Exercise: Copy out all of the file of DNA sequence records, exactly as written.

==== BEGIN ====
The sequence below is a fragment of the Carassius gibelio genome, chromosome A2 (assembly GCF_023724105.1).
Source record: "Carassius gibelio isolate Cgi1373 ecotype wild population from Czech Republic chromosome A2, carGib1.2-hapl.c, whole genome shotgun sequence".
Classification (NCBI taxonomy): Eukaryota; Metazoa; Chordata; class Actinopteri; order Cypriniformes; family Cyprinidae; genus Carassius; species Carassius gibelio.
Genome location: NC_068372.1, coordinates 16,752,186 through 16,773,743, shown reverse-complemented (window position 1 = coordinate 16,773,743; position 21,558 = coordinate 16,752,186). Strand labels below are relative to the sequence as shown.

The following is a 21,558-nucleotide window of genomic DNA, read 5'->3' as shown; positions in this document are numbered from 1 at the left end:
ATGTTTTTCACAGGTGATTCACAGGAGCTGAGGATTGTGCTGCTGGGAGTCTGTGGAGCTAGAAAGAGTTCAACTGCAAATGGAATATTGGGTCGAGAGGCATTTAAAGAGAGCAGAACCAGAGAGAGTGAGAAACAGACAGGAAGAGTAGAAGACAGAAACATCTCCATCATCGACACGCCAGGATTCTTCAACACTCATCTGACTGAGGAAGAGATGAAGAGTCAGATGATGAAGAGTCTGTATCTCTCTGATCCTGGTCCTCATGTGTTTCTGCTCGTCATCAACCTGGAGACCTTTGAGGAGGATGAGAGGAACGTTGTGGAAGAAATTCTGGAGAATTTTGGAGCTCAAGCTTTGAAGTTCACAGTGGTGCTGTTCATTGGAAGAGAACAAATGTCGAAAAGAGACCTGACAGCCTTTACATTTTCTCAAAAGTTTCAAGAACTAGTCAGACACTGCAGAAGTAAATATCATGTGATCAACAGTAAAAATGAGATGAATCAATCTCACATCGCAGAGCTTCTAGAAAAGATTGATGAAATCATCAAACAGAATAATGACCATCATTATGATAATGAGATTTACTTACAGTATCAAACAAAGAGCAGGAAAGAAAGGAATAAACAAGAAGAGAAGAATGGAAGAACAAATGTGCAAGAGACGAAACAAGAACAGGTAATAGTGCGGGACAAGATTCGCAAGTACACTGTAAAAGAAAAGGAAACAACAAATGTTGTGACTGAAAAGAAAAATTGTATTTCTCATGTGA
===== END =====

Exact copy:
The sequence below is a fragment of the Carassius gibelio genome, chromosome A2 (assembly GCF_023724105.1).
Source record: "Carassius gibelio isolate Cgi1373 ecotype wild population from Czech Republic chromosome A2, carGib1.2-hapl.c, whole genome shotgun sequence".
Classification (NCBI taxonomy): Eukaryota; Metazoa; Chordata; class Actinopteri; order Cypriniformes; family Cyprinidae; genus Carassius; species Carassius gibelio.
Genome location: NC_068372.1, coordinates 16,752,186 through 16,773,743, shown reverse-complemented (window position 1 = coordinate 16,773,743; position 21,558 = coordinate 16,752,186). Strand labels below are relative to the sequence as shown.

The following is a 21,558-nucleotide window of genomic DNA, read 5'->3' as shown; positions in this document are numbered from 1 at the left end:
ATGTTTTTCACAGGTGATTCACAGGAGCTGAGGATTGTGCTGCTGGGAGTCTGTGGAGCTAGAAAGAGTTCAACTGCAAATGGAATATTGGGTCGAGAGGCATTTAAAGAGAGCAGAACCAGAGAGAGTGAGAAACAGACAGGAAGAGTAGAAGACAGAAACATCTCCATCATCGACACGCCAGGATTCTTCAACACTCATCTGACTGAGGAAGAGATGAAGAGTCAGATGATGAAGAGTCTGTATCTCTCTGATCCTGGTCCTCATGTGTTTCTGCTCGTCATCAACCTGGAGACCTTTGAGGAGGATGAGAGGAACGTTGTGGAAGAAATTCTGGAGAATTTTGGAGCTCAAGCTTTGAAGTTCACAGTGGTGCTGTTCATTGGAAGAGAACAAATGTCGAAAAGAGACCTGACAGCCTTTACATTTTCTCAAAAGTTTCAAGAACTAGTCAGACACTGCAGAAGTAAATATCATGTGATCAACAGTAAAAATGAGATGAATCAATCTCACATCGCAGAGCTTCTAGAAAAGATTGATGAAATCATCAAACAGAATAATGACCATCATTATGATAATGAGATTTACTTACAGTATCAAACAAAGAGCAGGAAAGAAAGGAATAAACAAGAAGAGAAGAATGGAAGAACAAATGTGCAAGAGACGAAACAAGAACAGGTAATAGTGCGGGACAAGATTCGCAAGTACACTGTAAAAGAAAAGGAAACAACAAATGTTGTGACTGAAAAGAAAAATTGTATTTCTCATGTGA